WTC: A Real Estate Gamble

The ideology behind David Rockefeller and Austin Tobin’s vision was to transform the World Trade Center into the largest financial districts ever. They wanted the real estate prices to rise and for tenants to feel pride at having an office in the WTC. Partly, this was the reason why they fought against so many obstacles to achieve the WTC. But sadly, not all wars can be won.

Minoru Yamasaki, a young and talented architect, was brought from Japan to build the tallest buildings of the United States. The original plan was to make the WTC 70 stories high, but Tobin wanted it to be bigger. He was obsessed with gigantism and somewhere along the way, he got so involved with his obsession that he could not see even the most visible flaws of the WTC:

Too much Supply, Too Little Demand

The envisioners of the WTC wanted the whole of lower manhattan to transform into a neighborhood that everyone would want to come into. However, what they forgot was that while they were adding to the supply of office spaces by building the WTC, there was still no demand. According to Paul Goldberger, an architecture critic,” It was not a particularly appealing neighborhood in a general way, in that there were no places to eat, few places to shop, no cultural facilities to speak of, no places to live. All the things that make a neighborhood interesting and varied and meaningful as a part of the city, weren’t there” Even when studies showed that there would be modest demand for such a big structure, nobody cared. In fact, they increased the floor size of the WTC TO 10 million square feet, five times the size of the Empire State Building.

Bad Timing

“The Trade Center’s finished at a time when the economy is in the toilet — I think that’s the best way to put it.” (Robert Stern)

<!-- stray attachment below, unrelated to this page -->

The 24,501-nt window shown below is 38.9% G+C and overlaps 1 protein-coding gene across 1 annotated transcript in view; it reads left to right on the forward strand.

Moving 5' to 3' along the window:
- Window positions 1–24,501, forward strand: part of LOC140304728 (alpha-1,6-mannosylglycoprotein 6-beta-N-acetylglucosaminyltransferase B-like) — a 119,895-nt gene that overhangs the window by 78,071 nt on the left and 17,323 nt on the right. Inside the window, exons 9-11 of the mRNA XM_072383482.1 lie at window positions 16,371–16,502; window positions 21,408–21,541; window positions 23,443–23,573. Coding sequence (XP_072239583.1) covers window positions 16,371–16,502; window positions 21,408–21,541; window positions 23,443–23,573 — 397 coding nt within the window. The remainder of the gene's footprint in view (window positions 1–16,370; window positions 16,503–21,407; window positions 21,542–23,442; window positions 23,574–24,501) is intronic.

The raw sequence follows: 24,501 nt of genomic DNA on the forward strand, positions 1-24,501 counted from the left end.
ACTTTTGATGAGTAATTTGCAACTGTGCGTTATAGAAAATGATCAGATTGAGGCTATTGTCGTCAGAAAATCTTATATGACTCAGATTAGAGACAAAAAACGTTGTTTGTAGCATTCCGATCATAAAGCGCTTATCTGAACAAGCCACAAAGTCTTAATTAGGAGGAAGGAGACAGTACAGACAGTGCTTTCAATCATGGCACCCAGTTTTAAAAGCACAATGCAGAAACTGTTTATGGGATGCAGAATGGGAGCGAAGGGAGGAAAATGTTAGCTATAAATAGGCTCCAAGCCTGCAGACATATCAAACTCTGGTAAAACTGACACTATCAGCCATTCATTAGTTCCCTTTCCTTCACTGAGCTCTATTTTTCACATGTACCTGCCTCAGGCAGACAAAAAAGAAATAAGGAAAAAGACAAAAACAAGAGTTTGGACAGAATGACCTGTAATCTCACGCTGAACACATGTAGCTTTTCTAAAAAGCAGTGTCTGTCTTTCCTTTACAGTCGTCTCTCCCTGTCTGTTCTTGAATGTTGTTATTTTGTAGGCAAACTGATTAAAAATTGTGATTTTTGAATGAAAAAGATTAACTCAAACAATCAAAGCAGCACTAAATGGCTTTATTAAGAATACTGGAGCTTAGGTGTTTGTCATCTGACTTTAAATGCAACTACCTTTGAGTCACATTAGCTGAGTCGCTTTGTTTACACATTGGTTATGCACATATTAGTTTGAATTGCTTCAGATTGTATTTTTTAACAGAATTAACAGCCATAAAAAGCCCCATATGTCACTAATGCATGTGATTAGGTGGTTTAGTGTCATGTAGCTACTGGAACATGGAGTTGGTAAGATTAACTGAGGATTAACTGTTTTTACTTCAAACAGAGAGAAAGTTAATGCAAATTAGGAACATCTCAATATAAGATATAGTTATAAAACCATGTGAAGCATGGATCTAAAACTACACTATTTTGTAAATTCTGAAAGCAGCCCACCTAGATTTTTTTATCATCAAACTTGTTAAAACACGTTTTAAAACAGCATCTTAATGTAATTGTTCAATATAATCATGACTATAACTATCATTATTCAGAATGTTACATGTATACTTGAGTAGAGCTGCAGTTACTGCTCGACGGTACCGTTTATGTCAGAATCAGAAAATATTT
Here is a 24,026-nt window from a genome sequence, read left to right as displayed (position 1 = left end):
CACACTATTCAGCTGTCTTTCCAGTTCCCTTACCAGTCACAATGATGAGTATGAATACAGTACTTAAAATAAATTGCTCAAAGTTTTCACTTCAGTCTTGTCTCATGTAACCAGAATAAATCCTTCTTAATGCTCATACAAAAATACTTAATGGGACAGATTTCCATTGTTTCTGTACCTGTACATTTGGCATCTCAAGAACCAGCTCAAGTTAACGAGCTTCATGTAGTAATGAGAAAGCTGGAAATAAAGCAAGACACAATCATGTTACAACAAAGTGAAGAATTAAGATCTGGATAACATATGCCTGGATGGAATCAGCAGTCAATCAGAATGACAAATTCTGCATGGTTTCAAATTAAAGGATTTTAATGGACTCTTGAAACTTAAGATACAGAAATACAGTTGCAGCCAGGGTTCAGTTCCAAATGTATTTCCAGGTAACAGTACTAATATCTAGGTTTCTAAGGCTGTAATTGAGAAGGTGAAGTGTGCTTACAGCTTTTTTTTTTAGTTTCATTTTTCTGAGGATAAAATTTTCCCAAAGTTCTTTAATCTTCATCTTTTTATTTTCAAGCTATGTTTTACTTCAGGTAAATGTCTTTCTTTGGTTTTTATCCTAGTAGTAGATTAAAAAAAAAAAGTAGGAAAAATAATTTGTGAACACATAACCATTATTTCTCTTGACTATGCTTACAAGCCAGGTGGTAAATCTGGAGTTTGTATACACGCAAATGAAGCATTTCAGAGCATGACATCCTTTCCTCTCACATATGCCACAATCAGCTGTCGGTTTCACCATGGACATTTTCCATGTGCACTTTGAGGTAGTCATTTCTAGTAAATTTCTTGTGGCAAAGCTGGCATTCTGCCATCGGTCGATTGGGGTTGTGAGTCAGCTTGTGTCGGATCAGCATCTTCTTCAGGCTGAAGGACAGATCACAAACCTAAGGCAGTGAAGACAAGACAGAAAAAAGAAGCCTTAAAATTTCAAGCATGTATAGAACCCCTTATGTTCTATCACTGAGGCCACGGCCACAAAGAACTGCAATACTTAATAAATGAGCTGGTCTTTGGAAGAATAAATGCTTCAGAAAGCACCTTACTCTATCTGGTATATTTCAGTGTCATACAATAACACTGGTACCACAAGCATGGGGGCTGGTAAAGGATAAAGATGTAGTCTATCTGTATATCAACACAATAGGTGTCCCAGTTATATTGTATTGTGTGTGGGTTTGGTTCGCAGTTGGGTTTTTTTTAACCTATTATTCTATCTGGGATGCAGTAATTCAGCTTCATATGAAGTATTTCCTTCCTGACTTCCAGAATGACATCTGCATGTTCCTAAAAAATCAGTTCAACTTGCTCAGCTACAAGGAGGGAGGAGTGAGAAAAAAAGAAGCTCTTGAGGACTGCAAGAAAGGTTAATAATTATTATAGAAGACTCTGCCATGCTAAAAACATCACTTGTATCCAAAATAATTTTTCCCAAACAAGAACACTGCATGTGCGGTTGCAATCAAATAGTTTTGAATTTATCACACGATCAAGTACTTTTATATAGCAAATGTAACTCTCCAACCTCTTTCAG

The main reason why the WTC could not live up to its expectations was it enticed people with office space that no one wanted to move in. New York was in a slump. There was the fiscal crisis, the energy crisis and all other kinds of crisis. Real Estate values were dropping, and no one was willing to hire the office space in WTC. A day after the project was completed, there were only two tenants in the building.

Architectural Flaws

People did not like working in the WTC because of the huge failure that its architectural design was.

  • The question of safety                                                                                                                         More than 40 fires had been reported in the buildings (Glantz and Lipton, 208).
  • Time Consuming                                                                                                                                        The elevators were a nuisance. It consumed a lot of time to go up and down the elevators and people had to plan before leaving their office and take the factor of time under consideration.
  • The plaza was dead                                                                                                                                    Tobin had envisioned the 25 acres plaza to be filled with people and activity. The reality was the opposite. According to Paul Golderberger, an architecture critic, “The plaza in front of the World Trade Center was a concrete football field. It was not an appealing place at all.”

“By the early 1970s, the World Trade Center, whose final price tag had soared past a billion dollars, was losing $10 to $15 million a year, with no end in sight”(The Center of The World, Episode 8)                                                                                                                                                        

And Finally, the Tables Turned…

Only after a few decades, the WTC gained momentum in terms of real estate. In 1975, the observation deck atop the south tower was opened to the public for the first time -and almost overnight became one of the most popular tourist attractions in the city (The Center of The World, Episode 8)

Through the 1980’s to 1990’s business was booming and people needed all that 10 million square feet of office space. Revenues were pouring in and so were tourists. Guy Tozzoli, the President of the World Trade Center Association said that in 1987, the WTC made $133 million a year. The WTC had finally become a symbol of economic globalization.